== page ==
New in Chrome 81

Chrome 81 is starting to roll out to stable now.

Here's what you need to know:

  • I've got an update on the adjusted Chrome release schedule.
  • App Icon Badging graduates from its origin trial.
  • Hit testing for augmented reality is now available in the browser.
  • Web NFC starts its origin trial.
  • And more.

I'm Pete LePage, working and shooting from home, let's dive in and see what's new for developers in Chrome 81!

Updated Chrome release schedule

We recently announced an adjusted release schedule for Chrome. We did this because it is important to ensure Chrome continues to be stable, secure, and work reliably for anyone who depends on it.

Screenshot of Chromium Calendar %}

In short, Chrome 81 is rolling out now. We're going to skip Chrome 82, and move directly to Chrome 83, which will be released 3 weeks earlier than planned, in approximately mid-May.

We'll keep everyone informed of any changes to our schedule on our release blog, and will share additional details on the schedule in the Chromium Developers group. You can also check our schedule page for specific dates for each milestone at any time.

WebXR hit testing


There are a handful of native apps that let you see what a new couch or chair might look like in your home. With an update to the Web XR Device API, it's now possible to do that on the web too.

With the Web XR Hit Test API, you can place virtual objects into your camera's view of the real world.

Check out the Immersive Web Working Group's Hit Testing sample (code) where you can place virtual sunflowers on surfaces in the real world, or Positioning virtual objects in real-world views for more details.

App icon badging

App icon badging is graduating from Origin Trial to stable, which means you can now use it on any site, without a token.

Badging of app icons makes it easy to subtly notify the user that there is some new activity that might require their attention, or to indicate a small amount of information, such as an unread count.

It's more user-friendly than notification. And because it doesn't interrupt the user, it can be updated with a much higher frequency. It's perfect for chat or email apps to indicate the number of unread messages. Social media apps could use it to indicate the number of times you've been tagged in other peoples posts. Or for games, to indicate to a user that it's their turn.

Check out my Badging API article on for full details.

New origin trials


Web NFC is starting its origin trial in Chrome 81. Web NFC allows a web app to read and write to NFC tags. This opens new use cases, including providing more details about museum exhibits, inventory management, reading information from a conference badge, and more.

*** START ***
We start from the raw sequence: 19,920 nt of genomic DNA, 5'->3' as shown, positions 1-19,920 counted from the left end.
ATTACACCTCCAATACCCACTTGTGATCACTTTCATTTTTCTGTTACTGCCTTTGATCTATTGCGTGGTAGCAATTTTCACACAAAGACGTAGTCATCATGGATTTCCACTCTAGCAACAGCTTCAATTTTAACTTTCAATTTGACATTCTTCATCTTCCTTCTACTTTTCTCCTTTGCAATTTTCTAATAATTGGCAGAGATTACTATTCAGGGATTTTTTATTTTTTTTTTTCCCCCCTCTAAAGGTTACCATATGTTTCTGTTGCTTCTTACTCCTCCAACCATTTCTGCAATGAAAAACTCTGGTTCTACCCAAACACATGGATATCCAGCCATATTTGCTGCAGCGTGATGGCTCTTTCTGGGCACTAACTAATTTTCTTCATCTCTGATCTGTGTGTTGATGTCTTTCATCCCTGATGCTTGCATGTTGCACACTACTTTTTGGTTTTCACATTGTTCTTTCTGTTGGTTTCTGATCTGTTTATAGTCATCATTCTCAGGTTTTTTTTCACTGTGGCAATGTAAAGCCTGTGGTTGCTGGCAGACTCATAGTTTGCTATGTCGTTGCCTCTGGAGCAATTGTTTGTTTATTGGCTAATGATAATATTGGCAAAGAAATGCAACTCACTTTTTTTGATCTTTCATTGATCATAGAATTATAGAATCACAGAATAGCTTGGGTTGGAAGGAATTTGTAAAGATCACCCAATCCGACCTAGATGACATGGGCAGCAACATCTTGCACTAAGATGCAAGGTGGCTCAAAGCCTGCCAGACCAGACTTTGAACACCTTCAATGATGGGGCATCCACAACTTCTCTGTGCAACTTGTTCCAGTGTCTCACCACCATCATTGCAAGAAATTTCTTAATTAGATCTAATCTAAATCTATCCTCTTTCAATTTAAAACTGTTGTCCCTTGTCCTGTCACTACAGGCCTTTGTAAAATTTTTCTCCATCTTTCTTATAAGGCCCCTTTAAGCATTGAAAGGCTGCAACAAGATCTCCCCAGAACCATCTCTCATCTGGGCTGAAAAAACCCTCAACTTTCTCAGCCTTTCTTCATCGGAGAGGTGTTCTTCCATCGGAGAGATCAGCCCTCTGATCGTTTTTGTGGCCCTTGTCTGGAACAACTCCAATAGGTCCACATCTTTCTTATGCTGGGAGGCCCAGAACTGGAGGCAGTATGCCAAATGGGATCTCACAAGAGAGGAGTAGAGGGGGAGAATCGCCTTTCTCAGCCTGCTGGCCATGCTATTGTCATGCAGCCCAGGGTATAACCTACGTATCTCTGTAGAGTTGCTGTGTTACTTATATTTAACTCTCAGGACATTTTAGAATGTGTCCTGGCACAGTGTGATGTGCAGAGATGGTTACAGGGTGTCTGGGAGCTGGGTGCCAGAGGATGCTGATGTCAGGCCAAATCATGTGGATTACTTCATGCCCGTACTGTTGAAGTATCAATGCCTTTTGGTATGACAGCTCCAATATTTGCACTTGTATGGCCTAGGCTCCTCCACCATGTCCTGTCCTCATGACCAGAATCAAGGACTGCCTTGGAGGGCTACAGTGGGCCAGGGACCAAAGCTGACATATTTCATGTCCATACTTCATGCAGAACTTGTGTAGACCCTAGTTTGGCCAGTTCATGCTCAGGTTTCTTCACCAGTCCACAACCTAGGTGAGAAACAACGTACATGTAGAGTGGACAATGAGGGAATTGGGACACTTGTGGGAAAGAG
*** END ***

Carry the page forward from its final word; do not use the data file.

It's super easy to use. To read a tag, create a new instance of an NDEFReader object, and start the scan.

const reader = new NDEFReader();

async function startScan() {
  await reader.scan();
  reader.onreading = (e) => {

Then, when an NFC tag is scanned, the reader will fire a reading event that you can use to loop through the incoming messages.

Francois has a great post that covers all the details and it includes a number of common patterns that you might want to use.

Other origin trials

Check for a complete list of features in origin trial.

And more

  • The media session API now supports tracking position state so you can see where you are in a track and easily skip back or forwards.
  • The INTL API now provides a DisplayNames method that gets the localized names of languages, currency, and other commonly used names, no more having to include that yourself.
  • We had planned to remove support for TLS 1.0 and TLS 1.1, but have postponed that until at least Chrome 83.

Further reading

This covers only some of the key highlights. Check the links below for additional changes in Chrome 81.


Want to stay up to date with our videos, then subscribe to our Chrome Developers YouTube channel, and you'll get an email notification whenever we launch a new video.

I'm Pete LePage, and as soon as Chrome 83 is released, I'll be right here to tell you -- what's new in Chrome!

A personal note from Pete

Over the last week, two songs have brought me joy, and I wanted to share them with you, in hopes they bring you some joy.

A huge thanks to my production team, Sean Meehan, Lee Carruthers, Loren Borja, Taylor Reifurth, and the whole Google Developers Studio team. They got me the equipment, helped me get it all setup in my tiny NYC apartment, and then busted their butts to get this video out in the tight turn-around time we had. Working with them is a pleasure. Thank you, you all rock!